Once again, with the death of two mentally ill patients from Ratanagari, who were shifted to Kolad Beggar’s home in Raigad, the question of whether society treats everyone equally, and with decency, arises.
Time and again, the government and society have failed to take into consideration the sufferings of the destitute. These communities remain marginalised and vulnerable.
Suryakant Badal and Siddhart Sawant were mentally ill patients who had undergone treatment and were declared ‘healthy and medically fit for discharge.’ From the Ratnagiri mental hospital, they were transferred to Kolad beggars’ home as part of the Maharashtra government’s rehabilitation plan.
It is not the first time that mentally ill patients have been rehabilitated to a home for ‘beggars’. Due to lack of separate facilities, often after being discharged they are sent to such homes.
In another article, I had spoken about how it is wrong to detain people who are found begging in such homes as if they are criminals. Again, I would like to point out the unfit conditions of such centres and would like to raise a question: why are those suffering from mental illnesses rehabilitated to these locations?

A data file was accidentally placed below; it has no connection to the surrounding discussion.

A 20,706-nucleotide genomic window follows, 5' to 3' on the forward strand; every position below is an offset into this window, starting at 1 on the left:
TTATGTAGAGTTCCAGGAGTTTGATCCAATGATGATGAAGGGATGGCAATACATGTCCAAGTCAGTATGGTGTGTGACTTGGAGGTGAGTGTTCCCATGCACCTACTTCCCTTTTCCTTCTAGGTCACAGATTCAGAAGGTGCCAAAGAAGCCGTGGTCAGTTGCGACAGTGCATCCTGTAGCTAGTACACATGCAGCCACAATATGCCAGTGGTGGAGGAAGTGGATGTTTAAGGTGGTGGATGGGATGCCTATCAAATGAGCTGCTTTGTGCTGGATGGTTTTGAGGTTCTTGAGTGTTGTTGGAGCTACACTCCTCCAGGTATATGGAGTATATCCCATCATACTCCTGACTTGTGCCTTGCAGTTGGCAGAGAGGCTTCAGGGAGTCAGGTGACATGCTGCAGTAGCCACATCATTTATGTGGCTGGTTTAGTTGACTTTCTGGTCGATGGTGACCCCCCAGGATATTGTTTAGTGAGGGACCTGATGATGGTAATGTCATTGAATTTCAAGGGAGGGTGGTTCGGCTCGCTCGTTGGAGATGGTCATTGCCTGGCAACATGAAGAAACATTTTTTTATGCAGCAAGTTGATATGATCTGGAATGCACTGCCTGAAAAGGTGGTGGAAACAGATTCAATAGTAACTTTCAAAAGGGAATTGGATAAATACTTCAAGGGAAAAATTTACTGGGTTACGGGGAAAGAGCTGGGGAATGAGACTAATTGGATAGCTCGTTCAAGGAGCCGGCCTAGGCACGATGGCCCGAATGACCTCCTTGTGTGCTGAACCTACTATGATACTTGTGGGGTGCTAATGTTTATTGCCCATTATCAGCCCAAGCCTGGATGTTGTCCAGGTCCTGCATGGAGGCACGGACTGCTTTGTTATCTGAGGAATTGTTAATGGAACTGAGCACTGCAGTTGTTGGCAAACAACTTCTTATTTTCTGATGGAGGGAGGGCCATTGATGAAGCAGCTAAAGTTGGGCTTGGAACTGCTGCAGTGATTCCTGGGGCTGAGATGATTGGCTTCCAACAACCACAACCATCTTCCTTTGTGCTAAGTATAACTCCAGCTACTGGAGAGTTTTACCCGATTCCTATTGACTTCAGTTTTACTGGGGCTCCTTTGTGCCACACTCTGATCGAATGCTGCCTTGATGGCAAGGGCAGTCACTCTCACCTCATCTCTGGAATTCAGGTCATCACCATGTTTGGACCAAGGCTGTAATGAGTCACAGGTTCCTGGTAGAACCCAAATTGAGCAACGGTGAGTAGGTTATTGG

These places are clearly are only meant for the rehabilitation of people who are found begging. Can anyone who is homeless and/or mentally unsound be considered a ‘beggar’?
The fault lies in the unconstitutional Bombay Prevention of Begging Act of 1959, which ambiguously defines who can be considered as a ‘beggar’. This results in the arrests of not just people who beg, but also the homeless and mentally challenged people.
The conditions of the existing beggars’ home remain unfit for even the rehabilitation of mentally sound people who beg, thus, it is needless to say, that it is not appropriate for someone who is mentally ill.
The conditions of most of these homes are inhumane. The detained are not provided with basic amenities such as clean drinking water, food, bedding etc. In this particular case, as per the statement of the deputy superintendent of Ratnagiri mental hospital, the home didn’t have any cots and the inmates were made to sleep on the floor.
The home also lacked trained manpower to look after the mentally ill. Such conditions can undo the treatment that the patients receive at the hospital as it can have adverse effects on their mental health.
Again, I would like to emphasise on three points.